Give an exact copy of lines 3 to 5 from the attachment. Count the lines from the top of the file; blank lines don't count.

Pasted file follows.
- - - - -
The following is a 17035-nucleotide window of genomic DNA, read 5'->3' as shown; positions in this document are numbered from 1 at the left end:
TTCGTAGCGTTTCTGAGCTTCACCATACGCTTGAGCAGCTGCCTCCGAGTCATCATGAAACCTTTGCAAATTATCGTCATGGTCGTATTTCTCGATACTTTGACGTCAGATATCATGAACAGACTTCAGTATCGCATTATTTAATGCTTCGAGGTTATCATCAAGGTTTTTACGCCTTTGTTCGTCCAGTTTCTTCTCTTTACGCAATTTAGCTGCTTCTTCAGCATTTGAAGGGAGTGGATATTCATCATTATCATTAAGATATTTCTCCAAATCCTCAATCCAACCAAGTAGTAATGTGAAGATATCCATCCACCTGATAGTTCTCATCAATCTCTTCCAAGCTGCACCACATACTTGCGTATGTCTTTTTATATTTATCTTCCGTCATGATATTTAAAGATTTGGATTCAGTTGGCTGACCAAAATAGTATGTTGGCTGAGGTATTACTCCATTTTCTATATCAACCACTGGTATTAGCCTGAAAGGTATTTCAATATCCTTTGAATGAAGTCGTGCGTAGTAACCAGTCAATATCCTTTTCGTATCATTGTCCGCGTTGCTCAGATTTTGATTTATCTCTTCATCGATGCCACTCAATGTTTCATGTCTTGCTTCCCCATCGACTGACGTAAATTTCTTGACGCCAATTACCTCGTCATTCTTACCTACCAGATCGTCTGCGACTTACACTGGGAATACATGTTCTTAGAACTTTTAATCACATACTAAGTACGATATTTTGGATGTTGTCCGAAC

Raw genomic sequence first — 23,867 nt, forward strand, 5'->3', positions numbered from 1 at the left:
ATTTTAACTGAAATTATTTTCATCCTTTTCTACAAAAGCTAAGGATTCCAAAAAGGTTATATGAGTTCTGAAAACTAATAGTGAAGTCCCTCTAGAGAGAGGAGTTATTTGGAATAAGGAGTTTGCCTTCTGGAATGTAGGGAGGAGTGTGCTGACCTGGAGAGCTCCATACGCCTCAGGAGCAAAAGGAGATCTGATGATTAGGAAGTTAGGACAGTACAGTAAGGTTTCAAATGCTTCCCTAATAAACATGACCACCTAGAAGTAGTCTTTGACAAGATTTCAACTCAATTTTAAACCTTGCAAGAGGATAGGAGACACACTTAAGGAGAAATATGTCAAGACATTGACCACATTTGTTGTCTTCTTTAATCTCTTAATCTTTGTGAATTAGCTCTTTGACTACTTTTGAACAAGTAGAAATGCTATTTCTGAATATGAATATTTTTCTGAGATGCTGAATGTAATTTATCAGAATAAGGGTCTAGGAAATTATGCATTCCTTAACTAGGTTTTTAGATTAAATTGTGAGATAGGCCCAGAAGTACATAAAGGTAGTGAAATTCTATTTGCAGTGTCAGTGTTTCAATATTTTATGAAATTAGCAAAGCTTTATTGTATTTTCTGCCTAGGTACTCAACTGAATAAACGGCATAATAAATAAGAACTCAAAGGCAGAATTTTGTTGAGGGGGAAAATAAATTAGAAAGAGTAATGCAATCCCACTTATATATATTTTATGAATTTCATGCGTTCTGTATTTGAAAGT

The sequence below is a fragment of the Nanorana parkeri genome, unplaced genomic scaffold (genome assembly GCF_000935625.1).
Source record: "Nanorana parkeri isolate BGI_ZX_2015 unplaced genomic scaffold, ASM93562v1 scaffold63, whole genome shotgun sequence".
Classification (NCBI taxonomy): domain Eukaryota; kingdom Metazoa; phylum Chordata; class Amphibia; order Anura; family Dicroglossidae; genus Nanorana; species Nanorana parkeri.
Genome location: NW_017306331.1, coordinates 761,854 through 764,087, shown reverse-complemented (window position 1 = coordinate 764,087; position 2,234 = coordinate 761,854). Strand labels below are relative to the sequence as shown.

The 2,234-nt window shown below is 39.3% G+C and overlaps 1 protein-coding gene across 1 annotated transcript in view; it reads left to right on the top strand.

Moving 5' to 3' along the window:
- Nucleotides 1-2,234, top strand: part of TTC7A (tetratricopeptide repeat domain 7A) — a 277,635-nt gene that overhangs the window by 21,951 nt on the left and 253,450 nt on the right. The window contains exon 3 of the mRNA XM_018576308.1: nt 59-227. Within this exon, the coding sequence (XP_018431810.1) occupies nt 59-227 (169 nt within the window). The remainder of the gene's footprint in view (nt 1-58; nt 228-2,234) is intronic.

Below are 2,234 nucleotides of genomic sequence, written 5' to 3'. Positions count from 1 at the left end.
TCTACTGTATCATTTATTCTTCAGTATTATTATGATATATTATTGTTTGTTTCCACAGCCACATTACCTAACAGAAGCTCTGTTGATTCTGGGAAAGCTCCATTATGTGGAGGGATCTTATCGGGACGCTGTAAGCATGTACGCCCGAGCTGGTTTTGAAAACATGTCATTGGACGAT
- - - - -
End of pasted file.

Raw genomic sequence first — 23,867 nt, forward strand, 5'->3', positions numbered from 1 at the left:
ATTTTAACTGAAATTATTTTCATCCTTTTCTACAAAAGCTAAGGATTCCAAAAAGGTTATATGAGTTCTGAAAACTAATAGTGAAGTCCCTCTAGAGAGAGGAGTTATTTGGAATAAGGAGTTTGCCTTCTGGAATGTAGGGAGGAGTGTGCTGACCTGGAGAGCTCCATACGCCTCAGGAGCAAAAGGAGATCTGATGATTAGGAAGTTAGGACAGTACAGTAAGGTTTCAAATGCTTCCCTAATAAACATGACCACCTAGAAGTAGTCTTTGACAAGATTTCAACTCAATTTTAAACCTTGCAAGAGGATAGGAGACACACTTAAGGAGAAATATGTCAAGACATTGACCACATTTGTTGTCTTCTTTAATCTCTTAATCTTTGTGAATTAGCTCTTTGACTACTTTTGAACAAGTAGAAATGCTATTTCTGAATATGAATATTTTTCTGAGATGCTGAATGTAATTTATCAGAATAAGGGTCTAGGAAATTATGCATTCCTTAACTAGGTTTTTAGATTAAATTGTGAGATAGGCCCAGAAGTACATAAAGGTAGTGAAATTCTATTTGCAGTGTCAGTGTTTCAATATTTTATGAAATTAGCAAAGCTTTATTGTATTTTCTGCCTAGGTACTCAACTGAATAAACGGCATAATAAATAAGAACTCAAAGGCAGAATTTTGTTGAGGGGGAAAATAAATTAGAAAGAGTAATGCAATCCCACTTATATATATTTTATGAATTTCATGCGTTCTGTATTTGAAAGT

The sequence below is a fragment of the Nanorana parkeri genome, unplaced genomic scaffold (genome assembly GCF_000935625.1).